Where did you get that greedy? And how did you cre­ate a phi­los­o­phy that pro­tects your greed, so that if I say you should­n’t be that greedy you get to call me a name? Because they do, they call us names because we say your incal­cu­la­ble greed is not accept­able. That’s fine. We get to be called com­mu­nists when we say that about them. Why don’t we call them what they are, which is avari­cious and greedy? And not tol­er­ate it? You can open up your com­pa­ny, you can even make a prof­it, but why do you have to make more than 21 times your aver­age work­er? The CEO of McDonald’s. You’re telling me they can’t make it on … I don’t know, if the work­ers are mak­ing $15 an hour…

Sarah: If.

Kei­th: You notice I said if.” Why can’t the CEO make $300 an hour? That’s still a lot. If you told them they only can make $1,000, they’d be like, Oh no no.” It’s ridicu­lous. And this is the world we live in. And you know, one of the pan­elists was right. We don’t even real­ly know who these peo­ple are. We don’t know who they are. We don’t encounter them.

Sarah: That’s why we know who Mar­tin Shkre­li is. He becomes the face of it.

Kei­th: But we don’t even encounter these peo­ple. Your aver­age work­ing-class per­son bust­ing out on $7.25, they know lawyers, because their son had one. They might even know a doc­tor, they go see the guy. But they don’t know who owns McDonald’s because they guy who owns McDon­ald’s, he don’t fly com­mer­cial, so there’s no way that they were work­ing in the air­port and they saw the guy. Unless you work at Mar-A-Lago, you don’t see these peo­ple. And so, we’ve got to fig­ure out a way to make them famous in a bad way.

Sarah: One of the most com­pelling moments that I’ve ever seen was being at the Wal­mart share­hold­ers meet­ing and watch­ing the work­ers con­front the CEO. And then the chair­man of the board ran.

Folks were talk­ing ear­li­er about peo­ple being afraid to talk about racism under Trump. I won­der if you have thoughts about how to do that with­out say­ing, like Hillary Clin­ton unfor­tu­nate­ly did, half of these peo­ple are deplorables.”

Kei­th: Most of us talk about racism from a very cap­i­tal­is­tic stand­point. And what I mean by that is racism is what work­ing-class white peo­ple do to work­ing-class black people.

What if you looked at racism anoth­er way? Racism is what the big boss­es use to manip­u­late every­body against each oth­er. That’s anoth­er way of look­ing at it. Same kind of thing. But what does it prof­it a work­ing-class white per­son in the ante­bel­lum South to be for slav­ery? That’s keep­ing you in pover­ty. But you say, you’re white. We’ll let you walk around in pover­ty, they’ve got to stay here. It’s the clas­sic pit­ting of the have-nots against the have-very-lit­tles. And this is the way they do it.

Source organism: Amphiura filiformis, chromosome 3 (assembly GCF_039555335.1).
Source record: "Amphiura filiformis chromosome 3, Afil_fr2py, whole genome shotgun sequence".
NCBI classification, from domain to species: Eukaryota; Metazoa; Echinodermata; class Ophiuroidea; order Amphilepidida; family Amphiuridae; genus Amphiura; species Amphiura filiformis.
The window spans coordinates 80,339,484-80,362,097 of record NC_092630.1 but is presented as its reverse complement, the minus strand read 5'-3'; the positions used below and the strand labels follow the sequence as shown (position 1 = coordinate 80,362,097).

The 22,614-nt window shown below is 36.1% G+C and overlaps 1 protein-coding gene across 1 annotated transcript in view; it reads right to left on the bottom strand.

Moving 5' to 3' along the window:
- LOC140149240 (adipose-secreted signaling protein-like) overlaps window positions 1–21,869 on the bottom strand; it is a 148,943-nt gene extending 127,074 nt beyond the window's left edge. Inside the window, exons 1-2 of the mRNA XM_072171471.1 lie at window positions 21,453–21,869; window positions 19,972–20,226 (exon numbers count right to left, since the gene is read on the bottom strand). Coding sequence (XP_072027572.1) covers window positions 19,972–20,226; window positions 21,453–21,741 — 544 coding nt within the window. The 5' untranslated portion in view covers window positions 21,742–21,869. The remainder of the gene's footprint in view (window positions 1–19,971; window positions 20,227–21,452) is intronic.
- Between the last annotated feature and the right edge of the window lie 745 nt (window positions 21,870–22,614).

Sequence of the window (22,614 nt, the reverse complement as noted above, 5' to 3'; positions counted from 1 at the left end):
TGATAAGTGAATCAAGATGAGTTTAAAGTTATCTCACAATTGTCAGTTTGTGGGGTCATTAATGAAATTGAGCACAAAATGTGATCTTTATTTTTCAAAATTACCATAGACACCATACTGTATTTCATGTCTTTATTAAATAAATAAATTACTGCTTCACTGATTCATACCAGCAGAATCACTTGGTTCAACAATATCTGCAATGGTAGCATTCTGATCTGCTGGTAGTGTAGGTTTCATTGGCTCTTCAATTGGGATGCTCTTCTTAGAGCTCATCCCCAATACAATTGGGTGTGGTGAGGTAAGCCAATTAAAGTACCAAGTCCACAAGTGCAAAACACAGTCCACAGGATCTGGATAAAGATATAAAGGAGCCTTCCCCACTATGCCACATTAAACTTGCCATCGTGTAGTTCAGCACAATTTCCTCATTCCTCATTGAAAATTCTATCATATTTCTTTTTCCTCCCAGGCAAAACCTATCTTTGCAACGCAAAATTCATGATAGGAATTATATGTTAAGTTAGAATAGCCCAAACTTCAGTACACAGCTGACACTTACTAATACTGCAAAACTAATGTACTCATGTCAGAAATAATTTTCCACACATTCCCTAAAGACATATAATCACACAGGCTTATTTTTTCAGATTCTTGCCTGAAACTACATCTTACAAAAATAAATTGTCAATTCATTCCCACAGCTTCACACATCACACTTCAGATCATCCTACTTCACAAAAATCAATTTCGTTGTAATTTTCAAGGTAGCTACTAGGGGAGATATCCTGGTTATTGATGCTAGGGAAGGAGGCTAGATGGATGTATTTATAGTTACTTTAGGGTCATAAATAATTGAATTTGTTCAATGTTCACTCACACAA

My view is that we’ve got to engage in real con­ver­sa­tions with each oth­er. We’ve got to ask who ben­e­fits from all this racism. Who los­es? All of us! Because when Flori­da purged black vot­ers in the year 2000, the whole coun­try got George W. Bush, which led us into a war with absolute­ly no jus­ti­fi­ca­tion. The whole coun­try got a pre­scrip­tion drug ben­e­fit that enriched Big Phar­ma, this hap­pened to every­one of every col­or. Racism helps elites con­trol every­body else. There­fore, our fight has to be solidarity.

But we’ve got to do a lot of pub­lic edu­ca­tion to help every­body under­stand what’s hap­pen­ing here. Why is it that the states we asso­ciate with the most intense racism are the south­ern old Con­fed­er­ate states and are also the poor­est states? But make no mis­take, they’ve got rich peo­ple in Alaba­ma, Mis­sis­sip­pi and Louisiana — very rich. But the rea­son they’re able to main­tain that wealth is because every­body at the bot­tom is at each oth­er’s throats.

Now I’m not say­ing that there’s not racism in the upper Mid­west. There’s plen­ty of racism in Min­neso­ta. I know that — I’m from there. And there is racism in Maine. I’m not try­ing to say these peo­ple are off the hook. But I’m say­ing that you show me a sec­tion of the coun­try that has the most inequal­i­ty, I’ll show you the most racism. And that’s just how it works. But I think we’ve got to look at it that way.

We all see the world from our own angle, right? We’ve got to do a lot of pub­lic edu­ca­tion, we’ve got to help peo­ple under­stand that these pup­pets have strings, man, and that we’re being manip­u­lat­ed. But we’ve got to find the right lan­guage to do it. I think it’s well with­in our pow­er, and the suc­cess of the pro­gres­sive move­ment depends upon it. We’ve got to learn how to talk to work­ing-class white peo­ple about racism and not get them so damn defen­sive that they don’t even want to have a conversation.

And here’s the oth­er thing — and I’m sor­ry for going on. In the pop­u­lar media, who is the racist? It’s always the poor, igno­rant white per­son, it’s always that guy. In March 2018, the chief racist in Amer­i­ca is Don­ald Trump, a bil­lion­aire who comes out of the chute talk­ing about how Mex­i­cans are rapists, Mus­lims are ter­ror­ists, black peo­ple are all bad, tweet­ing stuff about black peo­ple com­mit­ting crimes. Why is that? My the­o­ry is that if you do not active­ly pro­mote racism, it does­n’t work as well. You have to pro­mote it, you have to make peo­ple sus­pect each oth­er, because if you don’t it won’t take. It does­n’t self-per­pet­u­ate on its own: It is promoted.

Inter­views for Resis­tance is a project of Sarah Jaffe, with assis­tance from Lau­ra Feuille­bois and sup­port from the Nation Insti­tute. It is also avail­able as a pod­cast on iTunes. Not to be reprint­ed with­out permission. 

Sarah Jaffe is a for­mer staff writer at In These Times and author of Nec­es­sary Trou­ble: Amer­i­cans in Revolt , which Robin D.G. Kel­ley called The most com­pelling social and polit­i­cal por­trait of our age.” You can fol­low her on Twit­ter @sarahljaffe.